In the late 1920’s, Hollywood is ruled by the silent movie stardom of George Valentin (Jean Dujardin
), who has captured the hearts of millions with his mute, charismatic characters. But with the arrival of sound and a new star in the form of young Peppy Miller (Bérénice Bejo
), he fears for his future.
arrives on a sea of hype, earning the top spot on numerous critics lists for 2011. And it certainly has charm oozing from its every cinematic pore but may not leave everyone with the same warm glow.
The film, which comes to screens from director Michel Hazanavicius
, is an impressive homage to the silent era of filmmaking but wisely chooses not to hamstring itself by using archaic production methods or even sticking too closely to the supposed rules of early cinema. Sound does feature from time to time, though it’s always used cleverly, and the film is firmly grounded by a light and emotive score from Ludovic Bource
Without dialogue, the performers have to find other ways to express themselves and while some is accomplished through intertitles, a remarkable amount of The Artist
contains no text, relying on the movements and expressions of the actors. This is especially true for lead Dujardin, who displays a remarkable range of emotions through his dazzling smile and a furrowing of his brow. He’s aided, in anthropomorphic fashion, by the Uggie the dog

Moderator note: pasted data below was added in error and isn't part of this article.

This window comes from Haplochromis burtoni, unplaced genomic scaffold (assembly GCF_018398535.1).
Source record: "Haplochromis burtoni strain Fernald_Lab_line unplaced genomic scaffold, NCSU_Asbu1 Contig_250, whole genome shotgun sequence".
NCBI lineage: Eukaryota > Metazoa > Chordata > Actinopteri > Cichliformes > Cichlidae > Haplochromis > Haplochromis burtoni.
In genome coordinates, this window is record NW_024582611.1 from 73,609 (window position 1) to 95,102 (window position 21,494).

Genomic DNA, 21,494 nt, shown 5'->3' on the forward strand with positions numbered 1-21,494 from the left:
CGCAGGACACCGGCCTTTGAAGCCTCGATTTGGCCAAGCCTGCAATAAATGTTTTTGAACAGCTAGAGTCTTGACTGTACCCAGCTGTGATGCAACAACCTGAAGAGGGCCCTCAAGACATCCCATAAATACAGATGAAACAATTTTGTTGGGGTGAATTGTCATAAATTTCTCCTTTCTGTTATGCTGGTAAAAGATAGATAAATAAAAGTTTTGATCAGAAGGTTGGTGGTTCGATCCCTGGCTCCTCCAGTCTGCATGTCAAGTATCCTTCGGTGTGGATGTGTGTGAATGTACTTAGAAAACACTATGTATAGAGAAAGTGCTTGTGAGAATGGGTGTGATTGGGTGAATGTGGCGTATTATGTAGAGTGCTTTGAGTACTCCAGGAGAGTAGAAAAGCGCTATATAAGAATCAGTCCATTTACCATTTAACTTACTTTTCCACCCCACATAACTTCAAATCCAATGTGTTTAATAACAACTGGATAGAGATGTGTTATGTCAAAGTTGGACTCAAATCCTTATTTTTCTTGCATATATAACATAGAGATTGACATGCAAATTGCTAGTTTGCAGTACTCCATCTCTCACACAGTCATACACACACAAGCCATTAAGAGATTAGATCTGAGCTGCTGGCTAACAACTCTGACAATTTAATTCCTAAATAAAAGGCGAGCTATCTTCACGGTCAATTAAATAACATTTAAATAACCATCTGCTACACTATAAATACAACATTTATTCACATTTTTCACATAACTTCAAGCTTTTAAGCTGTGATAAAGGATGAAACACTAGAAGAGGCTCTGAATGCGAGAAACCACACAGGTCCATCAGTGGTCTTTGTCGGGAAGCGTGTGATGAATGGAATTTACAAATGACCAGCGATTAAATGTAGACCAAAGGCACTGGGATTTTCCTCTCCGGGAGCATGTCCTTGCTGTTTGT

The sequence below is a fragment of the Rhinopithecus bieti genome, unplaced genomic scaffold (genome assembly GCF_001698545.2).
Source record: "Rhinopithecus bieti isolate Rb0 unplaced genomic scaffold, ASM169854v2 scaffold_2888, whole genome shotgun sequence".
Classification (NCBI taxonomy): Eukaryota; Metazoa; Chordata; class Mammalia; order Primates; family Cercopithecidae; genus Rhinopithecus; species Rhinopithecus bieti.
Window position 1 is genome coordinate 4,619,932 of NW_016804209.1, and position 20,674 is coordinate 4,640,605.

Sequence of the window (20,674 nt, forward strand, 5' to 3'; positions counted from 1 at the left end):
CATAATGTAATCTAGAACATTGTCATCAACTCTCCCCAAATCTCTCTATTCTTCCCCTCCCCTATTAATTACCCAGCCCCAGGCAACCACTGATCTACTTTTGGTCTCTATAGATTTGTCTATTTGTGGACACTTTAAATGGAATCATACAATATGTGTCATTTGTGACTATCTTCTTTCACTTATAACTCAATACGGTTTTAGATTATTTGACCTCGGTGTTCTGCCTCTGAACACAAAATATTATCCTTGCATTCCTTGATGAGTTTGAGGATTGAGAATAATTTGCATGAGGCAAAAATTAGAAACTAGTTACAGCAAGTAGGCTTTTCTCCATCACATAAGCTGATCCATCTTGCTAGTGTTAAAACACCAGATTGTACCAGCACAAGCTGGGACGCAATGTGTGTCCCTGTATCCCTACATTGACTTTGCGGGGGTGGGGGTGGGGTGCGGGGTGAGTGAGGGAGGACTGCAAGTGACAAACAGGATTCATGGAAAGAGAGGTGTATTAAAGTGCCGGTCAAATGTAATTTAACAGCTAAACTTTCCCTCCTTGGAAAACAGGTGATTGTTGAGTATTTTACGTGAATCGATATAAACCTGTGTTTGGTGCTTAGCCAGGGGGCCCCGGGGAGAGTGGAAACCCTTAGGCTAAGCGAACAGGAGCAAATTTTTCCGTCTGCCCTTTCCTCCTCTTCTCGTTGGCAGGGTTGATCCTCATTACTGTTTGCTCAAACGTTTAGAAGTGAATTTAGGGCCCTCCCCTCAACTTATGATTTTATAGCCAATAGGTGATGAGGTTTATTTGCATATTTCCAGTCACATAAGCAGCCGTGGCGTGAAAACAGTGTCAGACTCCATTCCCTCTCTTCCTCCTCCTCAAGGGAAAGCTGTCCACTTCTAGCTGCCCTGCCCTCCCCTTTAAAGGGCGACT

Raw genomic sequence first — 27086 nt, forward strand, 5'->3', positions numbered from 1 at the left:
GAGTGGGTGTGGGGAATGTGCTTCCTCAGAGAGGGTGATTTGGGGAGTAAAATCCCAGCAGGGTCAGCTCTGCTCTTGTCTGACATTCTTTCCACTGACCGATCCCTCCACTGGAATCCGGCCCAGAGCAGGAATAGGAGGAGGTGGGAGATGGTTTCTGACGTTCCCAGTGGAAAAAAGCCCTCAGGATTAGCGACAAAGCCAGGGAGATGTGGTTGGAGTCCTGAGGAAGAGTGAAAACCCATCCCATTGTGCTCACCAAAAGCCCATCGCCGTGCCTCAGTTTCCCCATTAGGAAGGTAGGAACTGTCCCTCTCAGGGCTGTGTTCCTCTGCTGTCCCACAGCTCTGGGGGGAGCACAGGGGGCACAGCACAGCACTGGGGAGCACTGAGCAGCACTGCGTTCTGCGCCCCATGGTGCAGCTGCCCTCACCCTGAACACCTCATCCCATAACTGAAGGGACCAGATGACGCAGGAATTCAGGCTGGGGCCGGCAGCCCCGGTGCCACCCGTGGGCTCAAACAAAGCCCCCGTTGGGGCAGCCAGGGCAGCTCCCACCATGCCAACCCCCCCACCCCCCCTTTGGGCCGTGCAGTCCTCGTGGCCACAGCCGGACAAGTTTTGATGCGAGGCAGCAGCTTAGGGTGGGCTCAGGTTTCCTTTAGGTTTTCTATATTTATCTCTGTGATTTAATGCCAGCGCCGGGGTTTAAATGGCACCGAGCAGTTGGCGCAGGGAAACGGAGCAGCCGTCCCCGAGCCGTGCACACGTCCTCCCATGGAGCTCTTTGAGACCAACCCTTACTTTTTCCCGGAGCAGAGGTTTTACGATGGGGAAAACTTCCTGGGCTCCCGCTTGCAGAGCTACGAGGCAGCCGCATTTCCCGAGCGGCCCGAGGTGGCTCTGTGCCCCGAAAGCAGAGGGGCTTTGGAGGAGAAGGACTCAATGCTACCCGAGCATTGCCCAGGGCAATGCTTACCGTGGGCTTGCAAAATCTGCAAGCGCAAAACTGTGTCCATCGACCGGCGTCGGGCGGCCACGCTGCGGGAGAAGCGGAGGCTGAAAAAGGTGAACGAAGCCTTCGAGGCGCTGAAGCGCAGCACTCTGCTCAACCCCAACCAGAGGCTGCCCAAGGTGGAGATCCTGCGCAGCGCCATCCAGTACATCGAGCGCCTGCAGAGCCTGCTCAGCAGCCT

who wins points for cuteness but actually doesn’t feature that heavily.
Even the experience of watching The Artist
is remarkably fresh. Despite a solid bed of music, the lack of traditional sound effects or ambient noises creates a startlingly different feeling in the cinema, and the chance of a sudden important intertitle and the focus on the expressions of the performers really makes you engage with the film in an unusual way. It’s unique, entertaining, crowd pleasing and an utterly charming production.
While it has been billed as something of a breezy romantic comedy, there are darker tones to The Artist
which may surprise some viewers and the international praise does the final product few favours. It’s often good, sometimes marvellous and very occasionally a little too self-reflexive. Perhaps critics have been caught out by a filmmaker who has managed to not only try something different but also pull it off with considerable aplomb. Director Hazanavicius
should be applauded, and if you keep your expectations reined in, you’re likely to have a lot of fun with The Artist